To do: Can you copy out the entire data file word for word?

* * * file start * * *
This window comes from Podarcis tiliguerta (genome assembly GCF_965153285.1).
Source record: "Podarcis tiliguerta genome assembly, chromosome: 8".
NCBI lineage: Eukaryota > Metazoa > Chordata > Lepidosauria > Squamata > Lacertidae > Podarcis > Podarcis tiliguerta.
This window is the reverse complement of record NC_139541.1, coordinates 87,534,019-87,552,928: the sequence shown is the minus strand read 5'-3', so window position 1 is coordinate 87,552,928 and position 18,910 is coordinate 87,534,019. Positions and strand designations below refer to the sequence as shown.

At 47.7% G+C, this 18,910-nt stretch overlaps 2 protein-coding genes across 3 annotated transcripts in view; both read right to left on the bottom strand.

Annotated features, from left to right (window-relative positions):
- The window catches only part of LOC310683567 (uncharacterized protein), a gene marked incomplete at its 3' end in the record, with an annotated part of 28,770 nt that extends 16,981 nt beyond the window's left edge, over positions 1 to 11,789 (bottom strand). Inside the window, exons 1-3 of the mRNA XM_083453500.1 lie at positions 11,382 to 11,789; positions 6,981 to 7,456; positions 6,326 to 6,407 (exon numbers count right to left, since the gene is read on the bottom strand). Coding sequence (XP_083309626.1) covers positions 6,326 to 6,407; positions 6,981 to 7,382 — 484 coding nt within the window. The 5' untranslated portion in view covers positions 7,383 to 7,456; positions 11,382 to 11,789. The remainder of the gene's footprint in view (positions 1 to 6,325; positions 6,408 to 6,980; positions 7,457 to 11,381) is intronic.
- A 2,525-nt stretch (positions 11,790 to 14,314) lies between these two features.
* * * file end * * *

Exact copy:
This window comes from Podarcis tiliguerta (genome assembly GCF_965153285.1).
Source record: "Podarcis tiliguerta genome assembly, chromosome: 8".
NCBI lineage: Eukaryota > Metazoa > Chordata > Lepidosauria > Squamata > Lacertidae > Podarcis > Podarcis tiliguerta.
This window is the reverse complement of record NC_139541.1, coordinates 87,534,019-87,552,928: the sequence shown is the minus strand read 5'-3', so window position 1 is coordinate 87,552,928 and position 18,910 is coordinate 87,534,019. Positions and strand designations below refer to the sequence as shown.

At 47.7% G+C, this 18,910-nt stretch overlaps 2 protein-coding genes across 3 annotated transcripts in view; both read right to left on the bottom strand.

Annotated features, from left to right (window-relative positions):
- The window catches only part of LOC310683567 (uncharacterized protein), a gene marked incomplete at its 3' end in the record, with an annotated part of 28,770 nt that extends 16,981 nt beyond the window's left edge, over positions 1 to 11,789 (bottom strand). Inside the window, exons 1-3 of the mRNA XM_083453500.1 lie at positions 11,382 to 11,789; positions 6,981 to 7,456; positions 6,326 to 6,407 (exon numbers count right to left, since the gene is read on the bottom strand). Coding sequence (XP_083309626.1) covers positions 6,326 to 6,407; positions 6,981 to 7,382 — 484 coding nt within the window. The 5' untranslated portion in view covers positions 7,383 to 7,456; positions 11,382 to 11,789. The remainder of the gene's footprint in view (positions 1 to 6,325; positions 6,408 to 6,980; positions 7,457 to 11,381) is intronic.
- A 2,525-nt stretch (positions 11,790 to 14,314) lies between these two features.